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8 p.m.

Denis Cheryshev scored twice as Russia swept aside Saudi Arabia to open its home World Cup with a 5-0 win on Thursday.

After a lavish opening ceremony and with President Vladimir Putin watching on, Yuri Gazinsky put Russia ahead with a header off Alexander Golovin's cross in the 12th minute.

Substitute Cheryshev chipped the ball over two Saudi defenders in the 43rd and then fired it high to goalkeeper Abdullah Al Muaiouf's right.

Artyom Dzyuba made an instant impact off the bench to make it 3-0 in the 71st with a header off Golovin's cross. In stoppage time, Cheryshev chipped the ball in for Russia's fourth goal in stoppage time and Golovin scored from a free kick.

It was Russia's first World Cup win since 2002 and ended a seven-game winless run in all matches.

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7:35 p.m.

Russia is leading Saudi Arabia 3-0 in its World Cup opener in Group A.

Subsitute Artyom Dzyuba has made an instant impact in Moscow by scoring after a minute on the field, heading in Aleksandr Golovin's cross in the 71st minute.

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7:19 p.m.

Russian President Vladimir Putin is welcoming the "friendly global family" of football fans to celebrate the World Cup, hitting a unifying note to start the tournament.

With geopolitical tensions running high between Russia and the West, Putin sought to dispel his country's reputation as isolated and repressive. He hailed his "hospitable and friendly country" and urging visiting fans to meet new friends and people who share the same values.

As the Russian national team met Saudi Arabia in the opening match in Moscow's Luzhniki Stadium, he said "unity defies differences in language, ideology or faith."

Critics fear Putin will use the tournament to legimitize Russian authorities' crackdown on opposition and some minorities.

Cheers of "Ro-si-ya, Ro-si-ya!" or "Russia, Russia!" roared through the stadium as he spoke. FIFA president Gianni Infantino addressed the crowd in Russian and said "football will conquer the entire world" during the cup.

It's the first time Russia is hosting the World Cup.

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6:55 p.m.

A British LGBT activist who was detained near Red Square in Moscow for protesting against Russia's abuse of homosexual people has been released from jail.

Peter Tatchell stood outside the Kremlin on Thursday holding a banner critical of Russian President Vladimir Putin, saying "Putin fails to act against Chechnya torture of gay people."

Several minutes later, Tatchell was approached by several policemen who told him his protest was not authorized. He was led away and taken to a police car.

About two hours later on Twitter, Tatchell said he'd been released and was to appear in court on June 26. The Interfax news agency said he was charged under a statute that carries a penalty of up to 20,000 rubles ($330).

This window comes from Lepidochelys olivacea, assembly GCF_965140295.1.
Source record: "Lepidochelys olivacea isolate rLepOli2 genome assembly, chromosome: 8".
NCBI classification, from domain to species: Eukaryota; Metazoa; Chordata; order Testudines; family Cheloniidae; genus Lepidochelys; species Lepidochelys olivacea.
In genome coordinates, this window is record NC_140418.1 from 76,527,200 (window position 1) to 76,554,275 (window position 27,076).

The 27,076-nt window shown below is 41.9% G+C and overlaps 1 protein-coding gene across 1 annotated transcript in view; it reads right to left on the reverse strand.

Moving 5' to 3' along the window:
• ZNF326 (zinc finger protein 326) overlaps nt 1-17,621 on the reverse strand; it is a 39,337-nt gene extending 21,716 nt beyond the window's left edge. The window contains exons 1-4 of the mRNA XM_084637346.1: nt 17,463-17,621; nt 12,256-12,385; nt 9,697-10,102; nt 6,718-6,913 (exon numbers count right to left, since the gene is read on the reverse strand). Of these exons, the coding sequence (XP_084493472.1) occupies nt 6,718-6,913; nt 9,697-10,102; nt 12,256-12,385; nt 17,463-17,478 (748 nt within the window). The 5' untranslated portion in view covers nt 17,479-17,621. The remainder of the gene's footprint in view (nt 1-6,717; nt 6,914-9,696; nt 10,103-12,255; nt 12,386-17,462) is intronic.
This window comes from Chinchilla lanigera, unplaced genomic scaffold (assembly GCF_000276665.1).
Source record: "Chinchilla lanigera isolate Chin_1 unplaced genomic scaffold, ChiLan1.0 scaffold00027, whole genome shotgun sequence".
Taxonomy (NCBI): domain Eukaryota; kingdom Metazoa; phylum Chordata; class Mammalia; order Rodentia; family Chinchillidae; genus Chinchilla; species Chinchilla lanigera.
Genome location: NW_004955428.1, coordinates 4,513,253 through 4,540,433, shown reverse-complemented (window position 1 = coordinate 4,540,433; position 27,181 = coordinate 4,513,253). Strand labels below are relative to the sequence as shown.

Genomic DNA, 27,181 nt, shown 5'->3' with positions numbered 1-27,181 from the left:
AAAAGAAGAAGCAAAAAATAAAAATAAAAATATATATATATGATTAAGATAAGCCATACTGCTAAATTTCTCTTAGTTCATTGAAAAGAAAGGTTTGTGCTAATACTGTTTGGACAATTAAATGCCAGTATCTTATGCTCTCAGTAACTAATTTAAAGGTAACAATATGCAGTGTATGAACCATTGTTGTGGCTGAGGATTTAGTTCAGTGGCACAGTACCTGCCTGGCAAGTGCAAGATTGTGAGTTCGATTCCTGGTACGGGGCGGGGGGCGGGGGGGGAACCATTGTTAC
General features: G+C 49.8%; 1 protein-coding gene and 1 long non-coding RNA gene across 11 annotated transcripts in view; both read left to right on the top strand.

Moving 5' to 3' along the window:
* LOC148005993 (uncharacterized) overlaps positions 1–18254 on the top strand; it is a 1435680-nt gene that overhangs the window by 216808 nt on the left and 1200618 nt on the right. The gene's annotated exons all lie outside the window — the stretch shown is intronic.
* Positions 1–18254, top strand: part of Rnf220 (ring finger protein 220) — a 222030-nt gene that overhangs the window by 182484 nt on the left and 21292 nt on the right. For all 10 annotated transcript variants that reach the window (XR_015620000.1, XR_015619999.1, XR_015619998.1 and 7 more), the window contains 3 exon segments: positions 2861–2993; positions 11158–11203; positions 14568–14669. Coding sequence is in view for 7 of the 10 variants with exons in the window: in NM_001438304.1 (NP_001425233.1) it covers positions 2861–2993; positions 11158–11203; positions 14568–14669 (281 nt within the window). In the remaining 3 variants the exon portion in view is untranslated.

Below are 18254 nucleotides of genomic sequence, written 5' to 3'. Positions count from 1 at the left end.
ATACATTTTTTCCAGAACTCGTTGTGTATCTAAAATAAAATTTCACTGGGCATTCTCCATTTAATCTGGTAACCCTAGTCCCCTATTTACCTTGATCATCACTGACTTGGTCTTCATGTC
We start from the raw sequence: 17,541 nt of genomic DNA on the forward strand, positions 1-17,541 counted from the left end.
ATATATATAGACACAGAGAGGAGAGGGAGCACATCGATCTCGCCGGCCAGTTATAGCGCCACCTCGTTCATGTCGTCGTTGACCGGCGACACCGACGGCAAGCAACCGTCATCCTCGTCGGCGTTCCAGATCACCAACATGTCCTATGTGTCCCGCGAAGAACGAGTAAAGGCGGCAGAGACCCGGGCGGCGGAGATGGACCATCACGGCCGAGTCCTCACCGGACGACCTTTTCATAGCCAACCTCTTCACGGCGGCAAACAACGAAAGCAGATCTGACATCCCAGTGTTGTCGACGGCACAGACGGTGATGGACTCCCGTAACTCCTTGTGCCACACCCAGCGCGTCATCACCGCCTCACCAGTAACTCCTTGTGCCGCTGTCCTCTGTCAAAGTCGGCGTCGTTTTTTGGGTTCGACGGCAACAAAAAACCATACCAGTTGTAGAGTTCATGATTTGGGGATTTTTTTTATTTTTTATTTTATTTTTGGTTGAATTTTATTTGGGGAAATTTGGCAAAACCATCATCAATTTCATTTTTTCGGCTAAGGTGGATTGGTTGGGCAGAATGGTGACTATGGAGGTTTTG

Dozens of gay men have spoken about being tortured in secret prison facilities overseen by the allies of Chechen leader Ramzan Kadyrov. Kadyrov denied the accusations and has claimed there are no gays in Chechnya.

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6:48 p.m.

Russia has taken a 2-0 lead against Saudi Arabia at half time in the opening game of the World Cup in Group A.

Yuri Gazinsky headed in the opener for the hosts after 11 minutes. Substitute Denis Cheryshev dinked the ball over Saudi defenders and fired the ball into the net in the 43rd.

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6:42 p.m.

British pop star Robbie Williams has stuck his middle finger at the camera while performing on the field before the opening game of the World Cup. The gesture was produced while Williams was singing "Rock DJ" at the Luzhniki Stadium in Moscow. Russia is playing Saudi Arabia in the opening game of the tournament. The game is being shown live to an expected global television audience of hundreds of millions, including on Fox in the United States.

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6:30 p.m.

Morocco coach Herve Renard expects Spain's abrupt decision to fire his counterpart Julen Lopetegui to have little bearing on the Spanish players.

Morocco faces Spain in its third Group B game at the World Cup, by which time Renard expects the 2010 World Cup winners to be fully hitting their stride.

Spain's preparations were rocked when Lopetegui was fired Wednesday, causing uproar by agreeing to coach Real Madrid next season.

Renard thinks it will be quickly forgotten by the likes of Spain veterans Andres Iniesta and Sergio Ramos.

He says "It's something which can disrupt their players for a few hours, but because they are players of the very highest level you need a lot more than that to unsettle them."

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6:27 p.m.

Russia has taken the lead 11 minutes into the opening game of its home World Cup against Saudi Arabia.

Yuri Gazinsky headed in the opener for the hosts at the Luzhniki Stadium on Friday in Group A. The play developed from a Russian corner kick.